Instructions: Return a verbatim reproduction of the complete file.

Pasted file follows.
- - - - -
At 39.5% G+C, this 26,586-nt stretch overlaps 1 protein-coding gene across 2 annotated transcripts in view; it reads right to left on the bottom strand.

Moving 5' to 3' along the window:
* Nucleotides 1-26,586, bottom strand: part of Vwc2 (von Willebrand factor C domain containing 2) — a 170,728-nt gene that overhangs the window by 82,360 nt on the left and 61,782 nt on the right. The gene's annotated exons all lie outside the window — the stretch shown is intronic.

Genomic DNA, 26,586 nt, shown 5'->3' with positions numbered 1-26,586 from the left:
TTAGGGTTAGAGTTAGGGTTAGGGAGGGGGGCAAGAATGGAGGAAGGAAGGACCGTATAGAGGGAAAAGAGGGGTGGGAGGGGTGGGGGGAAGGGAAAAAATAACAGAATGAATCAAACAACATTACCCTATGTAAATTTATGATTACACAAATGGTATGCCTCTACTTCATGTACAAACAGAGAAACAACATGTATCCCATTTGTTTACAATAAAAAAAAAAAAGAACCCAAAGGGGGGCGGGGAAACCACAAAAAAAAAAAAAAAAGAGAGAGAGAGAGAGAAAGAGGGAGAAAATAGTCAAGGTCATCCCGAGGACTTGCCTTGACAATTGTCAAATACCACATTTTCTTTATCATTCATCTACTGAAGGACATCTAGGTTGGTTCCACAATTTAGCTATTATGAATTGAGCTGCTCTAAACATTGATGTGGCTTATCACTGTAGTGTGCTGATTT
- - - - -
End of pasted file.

At 39.5% G+C, this 26,586-nt stretch overlaps 1 protein-coding gene across 2 annotated transcripts in view; it reads right to left on the bottom strand.

Moving 5' to 3' along the window:
* Nucleotides 1-26,586, bottom strand: part of Vwc2 (von Willebrand factor C domain containing 2) — a 170,728-nt gene that overhangs the window by 82,360 nt on the left and 61,782 nt on the right. The gene's annotated exons all lie outside the window — the stretch shown is intronic.

Genomic DNA, 26,586 nt, shown 5'->3' with positions numbered 1-26,586 from the left:
TTAGGGTTAGAGTTAGGGTTAGGGAGGGGGGCAAGAATGGAGGAAGGAAGGACCGTATAGAGGGAAAAGAGGGGTGGGAGGGGTGGGGGGAAGGGAAAAAATAACAGAATGAATCAAACAACATTACCCTATGTAAATTTATGATTACACAAATGGTATGCCTCTACTTCATGTACAAACAGAGAAACAACATGTATCCCATTTGTTTACAATAAAAAAAAAAAAGAACCCAAAGGGGGGCGGGGAAACCACAAAAAAAAAAAAAAAAGAGAGAGAGAGAGAGAAAGAGGGAGAAAATAGTCAAGGTCATCCCGAGGACTTGCCTTGACAATTGTCAAATACCACATTTTCTTTATCATTCATCTACTGAAGGACATCTAGGTTGGTTCCACAATTTAGCTATTATGAATTGAGCTGCTCTAAACATTGATGTGGCTTATCACTGTAGTGTGCTGATTT